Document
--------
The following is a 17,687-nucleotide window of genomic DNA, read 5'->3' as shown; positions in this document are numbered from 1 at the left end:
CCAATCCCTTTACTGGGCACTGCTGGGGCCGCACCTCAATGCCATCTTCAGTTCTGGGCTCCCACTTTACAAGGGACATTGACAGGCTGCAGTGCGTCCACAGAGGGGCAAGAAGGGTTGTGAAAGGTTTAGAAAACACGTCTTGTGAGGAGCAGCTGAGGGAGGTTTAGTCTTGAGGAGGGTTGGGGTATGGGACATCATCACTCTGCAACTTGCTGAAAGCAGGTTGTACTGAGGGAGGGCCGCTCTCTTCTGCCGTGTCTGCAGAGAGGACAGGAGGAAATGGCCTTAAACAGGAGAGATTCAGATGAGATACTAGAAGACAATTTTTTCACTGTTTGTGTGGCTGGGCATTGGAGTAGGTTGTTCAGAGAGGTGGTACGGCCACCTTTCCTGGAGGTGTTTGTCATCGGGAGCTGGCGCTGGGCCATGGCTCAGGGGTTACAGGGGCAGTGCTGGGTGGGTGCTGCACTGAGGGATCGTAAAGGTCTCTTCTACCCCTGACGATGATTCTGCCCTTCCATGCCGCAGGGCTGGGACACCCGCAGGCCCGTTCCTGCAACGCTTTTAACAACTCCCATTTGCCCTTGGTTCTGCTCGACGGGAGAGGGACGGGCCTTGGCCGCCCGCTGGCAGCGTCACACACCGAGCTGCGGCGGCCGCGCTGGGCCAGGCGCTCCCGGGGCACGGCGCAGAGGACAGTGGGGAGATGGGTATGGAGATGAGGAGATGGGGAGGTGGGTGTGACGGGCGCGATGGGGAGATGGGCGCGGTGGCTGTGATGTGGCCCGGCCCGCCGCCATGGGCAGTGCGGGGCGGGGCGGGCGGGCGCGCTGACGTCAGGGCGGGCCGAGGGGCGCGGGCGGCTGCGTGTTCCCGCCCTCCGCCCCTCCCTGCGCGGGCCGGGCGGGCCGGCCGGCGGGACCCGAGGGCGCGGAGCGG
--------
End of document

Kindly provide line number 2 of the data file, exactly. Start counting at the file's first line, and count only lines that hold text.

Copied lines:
CCAATCCCTTTACTGGGCACTGCTGGGGCCGCACCTCAATGCCATCTTCAGTTCTGGGCTCCCACTTTACAAGGGACATTGACAGGCTGCAGTGCGTCCACAGAGGGGCAAGAAGGGTTGTGAAAGGTTTAGAAAACACGTCTTGTGAGGAGCAGCTGAGGGAGGTTTAGTCTTGAGGAGGGTTGGGGTATGGGACATCATCACTCTGCAACTTGCTGAAAGCAGGTTGTACTGAGGGAGGGCCGCTCTCTTCTGCCGTGTCTGCAGAGAGGACAGGAGGAAATGGCCTTAAACAGGAGAGATTCAGATGAGATACTAGAAGACAATTTTTTCACTGTTTGTGTGGCTGGGCATTGGAGTAGGTTGTTCAGAGAGGTGGTACGGCCACCTTTCCTGGAGGTGTTTGTCATCGGGAGCTGGCGCTGGGCCATGGCTCAGGGGTTACAGGGGCAGTGCTGGGTGGGTGCTGCACTGAGGGATCGTAAAGGTCTCTTCTACCCCTGACGATGATTCTGCCCTTCCATGCCGCAGGGCTGGGACACCCGCAGGCCCGTTCCTGCAACGCTTTTAACAACTCCCATTTGCCCTTGGTTCTGCTCGACGGGAGAGGGACGGGCCTTGGCCGCCCGCTGGCAGCGTCACACACCGAGCTGCGGCGGCCGCGCTGGGCCAGGCGCTCCCGGGGCACGGCGCAGAGGACAGTGGGGAGATGGGTATGGAGATGAGGAGATGGGGAGGTGGGTGTGACGGGCGCGATGGGGAGATGGGCGCGGTGGCTGTGATGTGGCCCGGCCCGCCGCCATGGGCAGTGCGGGGCGGGGCGGGCGGGCGCGCTGACGTCAGGGCGGGCCGAGGGGCGCGGGCGGCTGCGTGTTCCCGCCCTCCGCCCCTCCCTGCGCGGGCCGGGCGGGCCGGCCGGCGGGACCCGAGGGCGCGGAGCGG